In the Tracking Number of Historical Clusters post, I looked at how 3 different methods were able to identify clusters across the 10 major asset universe. Today, I want to share the impact of clustering on the larger universe. Below I examined the historical time series of number of clusters in the DOW 30 and S&P 500 indices.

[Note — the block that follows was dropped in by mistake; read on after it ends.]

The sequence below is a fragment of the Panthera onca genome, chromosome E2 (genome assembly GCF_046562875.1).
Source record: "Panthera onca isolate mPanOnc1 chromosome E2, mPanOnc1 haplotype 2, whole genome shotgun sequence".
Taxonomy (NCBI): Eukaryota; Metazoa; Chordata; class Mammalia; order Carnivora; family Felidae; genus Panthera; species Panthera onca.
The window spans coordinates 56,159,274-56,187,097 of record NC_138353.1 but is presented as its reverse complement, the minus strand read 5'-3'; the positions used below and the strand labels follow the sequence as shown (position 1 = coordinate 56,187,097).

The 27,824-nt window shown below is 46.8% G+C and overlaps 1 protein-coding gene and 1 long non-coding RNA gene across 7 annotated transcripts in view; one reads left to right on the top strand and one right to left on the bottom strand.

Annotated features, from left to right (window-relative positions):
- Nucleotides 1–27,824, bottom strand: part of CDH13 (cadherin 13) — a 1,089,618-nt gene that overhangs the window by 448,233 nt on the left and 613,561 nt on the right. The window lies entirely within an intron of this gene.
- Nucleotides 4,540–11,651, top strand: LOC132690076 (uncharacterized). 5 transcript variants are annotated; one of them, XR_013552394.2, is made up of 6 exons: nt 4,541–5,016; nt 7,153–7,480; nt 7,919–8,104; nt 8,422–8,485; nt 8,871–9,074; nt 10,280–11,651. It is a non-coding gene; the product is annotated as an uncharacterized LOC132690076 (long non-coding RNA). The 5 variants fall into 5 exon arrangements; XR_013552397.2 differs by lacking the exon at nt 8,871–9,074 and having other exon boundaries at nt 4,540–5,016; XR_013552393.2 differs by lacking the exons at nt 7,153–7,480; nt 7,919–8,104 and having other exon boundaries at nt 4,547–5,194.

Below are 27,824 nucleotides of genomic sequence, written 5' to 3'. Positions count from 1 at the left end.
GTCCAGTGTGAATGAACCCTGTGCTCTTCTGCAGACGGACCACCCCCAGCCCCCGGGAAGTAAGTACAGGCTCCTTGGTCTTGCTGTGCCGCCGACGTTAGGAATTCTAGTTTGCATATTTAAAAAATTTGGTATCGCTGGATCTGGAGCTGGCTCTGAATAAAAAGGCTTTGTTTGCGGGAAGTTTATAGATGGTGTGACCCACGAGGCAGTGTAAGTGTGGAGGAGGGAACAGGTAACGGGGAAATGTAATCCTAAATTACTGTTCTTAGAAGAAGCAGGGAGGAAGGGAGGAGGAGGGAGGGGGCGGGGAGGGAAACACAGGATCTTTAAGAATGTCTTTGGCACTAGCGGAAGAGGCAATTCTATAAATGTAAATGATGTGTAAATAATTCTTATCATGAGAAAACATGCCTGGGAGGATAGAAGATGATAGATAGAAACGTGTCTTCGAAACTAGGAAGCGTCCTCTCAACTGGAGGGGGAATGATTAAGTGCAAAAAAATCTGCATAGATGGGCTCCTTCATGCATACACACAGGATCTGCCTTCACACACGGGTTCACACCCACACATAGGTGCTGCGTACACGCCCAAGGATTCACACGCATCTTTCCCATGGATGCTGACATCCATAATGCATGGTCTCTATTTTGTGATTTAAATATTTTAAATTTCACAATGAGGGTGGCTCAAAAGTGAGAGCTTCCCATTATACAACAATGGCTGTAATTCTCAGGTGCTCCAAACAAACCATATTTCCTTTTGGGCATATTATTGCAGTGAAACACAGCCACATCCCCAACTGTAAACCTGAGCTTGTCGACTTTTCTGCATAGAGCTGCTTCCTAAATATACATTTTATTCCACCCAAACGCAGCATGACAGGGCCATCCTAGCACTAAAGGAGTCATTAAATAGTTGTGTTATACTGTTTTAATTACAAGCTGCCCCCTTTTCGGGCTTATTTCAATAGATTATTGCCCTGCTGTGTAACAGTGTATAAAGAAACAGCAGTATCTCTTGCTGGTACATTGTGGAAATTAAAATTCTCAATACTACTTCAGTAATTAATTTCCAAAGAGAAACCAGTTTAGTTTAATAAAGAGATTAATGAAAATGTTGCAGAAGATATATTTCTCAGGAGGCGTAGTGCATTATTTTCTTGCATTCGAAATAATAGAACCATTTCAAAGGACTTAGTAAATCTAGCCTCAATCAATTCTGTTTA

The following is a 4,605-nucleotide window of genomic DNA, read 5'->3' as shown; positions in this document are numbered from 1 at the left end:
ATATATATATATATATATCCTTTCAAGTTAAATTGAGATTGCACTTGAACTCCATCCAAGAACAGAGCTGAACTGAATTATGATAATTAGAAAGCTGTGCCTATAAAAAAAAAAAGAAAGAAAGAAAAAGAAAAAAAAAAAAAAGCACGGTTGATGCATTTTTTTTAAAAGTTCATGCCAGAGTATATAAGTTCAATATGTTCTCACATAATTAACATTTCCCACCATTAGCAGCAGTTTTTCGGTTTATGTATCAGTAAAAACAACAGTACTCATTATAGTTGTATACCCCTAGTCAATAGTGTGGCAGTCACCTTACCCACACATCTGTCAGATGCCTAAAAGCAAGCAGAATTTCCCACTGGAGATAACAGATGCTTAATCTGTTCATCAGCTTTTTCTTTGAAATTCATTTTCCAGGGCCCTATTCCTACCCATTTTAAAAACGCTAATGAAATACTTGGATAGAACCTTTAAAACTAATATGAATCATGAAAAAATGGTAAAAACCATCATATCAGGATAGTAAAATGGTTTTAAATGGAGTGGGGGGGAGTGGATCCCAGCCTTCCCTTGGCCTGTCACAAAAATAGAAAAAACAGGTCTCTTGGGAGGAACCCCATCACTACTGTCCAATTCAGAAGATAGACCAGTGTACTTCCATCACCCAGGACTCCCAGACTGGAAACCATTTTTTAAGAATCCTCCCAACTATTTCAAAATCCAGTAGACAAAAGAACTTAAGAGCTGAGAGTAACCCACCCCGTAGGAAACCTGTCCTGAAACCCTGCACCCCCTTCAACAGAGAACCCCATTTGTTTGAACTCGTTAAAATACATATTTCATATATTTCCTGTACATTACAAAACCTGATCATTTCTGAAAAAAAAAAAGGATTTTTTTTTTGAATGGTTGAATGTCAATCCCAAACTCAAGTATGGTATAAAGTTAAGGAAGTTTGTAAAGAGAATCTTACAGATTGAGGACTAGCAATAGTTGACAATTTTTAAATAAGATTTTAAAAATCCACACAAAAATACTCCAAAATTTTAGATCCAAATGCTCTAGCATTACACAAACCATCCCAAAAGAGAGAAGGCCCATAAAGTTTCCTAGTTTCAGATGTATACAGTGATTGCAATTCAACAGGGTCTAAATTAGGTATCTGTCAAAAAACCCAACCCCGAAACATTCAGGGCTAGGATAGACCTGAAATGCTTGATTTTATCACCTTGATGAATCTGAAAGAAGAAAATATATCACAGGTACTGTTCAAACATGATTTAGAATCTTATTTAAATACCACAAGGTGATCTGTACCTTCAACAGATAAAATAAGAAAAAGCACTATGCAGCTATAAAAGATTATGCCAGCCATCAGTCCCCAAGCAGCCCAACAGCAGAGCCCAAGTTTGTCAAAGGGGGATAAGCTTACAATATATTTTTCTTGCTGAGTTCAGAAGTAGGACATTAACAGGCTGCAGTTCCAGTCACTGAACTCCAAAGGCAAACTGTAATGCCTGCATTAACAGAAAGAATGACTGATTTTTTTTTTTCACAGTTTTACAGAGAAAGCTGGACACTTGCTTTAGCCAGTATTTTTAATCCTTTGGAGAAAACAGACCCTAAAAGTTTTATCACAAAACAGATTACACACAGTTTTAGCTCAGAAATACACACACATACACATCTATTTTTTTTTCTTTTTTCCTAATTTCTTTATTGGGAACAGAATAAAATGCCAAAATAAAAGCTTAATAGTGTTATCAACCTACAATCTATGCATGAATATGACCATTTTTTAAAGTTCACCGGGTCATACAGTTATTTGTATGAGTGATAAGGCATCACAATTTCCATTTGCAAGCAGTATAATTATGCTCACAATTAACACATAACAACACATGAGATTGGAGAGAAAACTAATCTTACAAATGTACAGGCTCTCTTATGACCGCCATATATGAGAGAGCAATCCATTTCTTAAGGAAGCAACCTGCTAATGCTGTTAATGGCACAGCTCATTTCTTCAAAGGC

I went back to the 1970 for the companies in DOW 30 index.
I went back to the 1994 for the companies in S&P 500 index.
Takeaways: The markets are changing, and correspondingly the diversification (i.e. number of clusters) goes thought cycles as can be seen in the charts. The results will vary across different methods and must be validated by the user. For example, some readers will consider an average of 10 clusters for S&P 500 as too small, while others might think that 10 clusters as sufficient.
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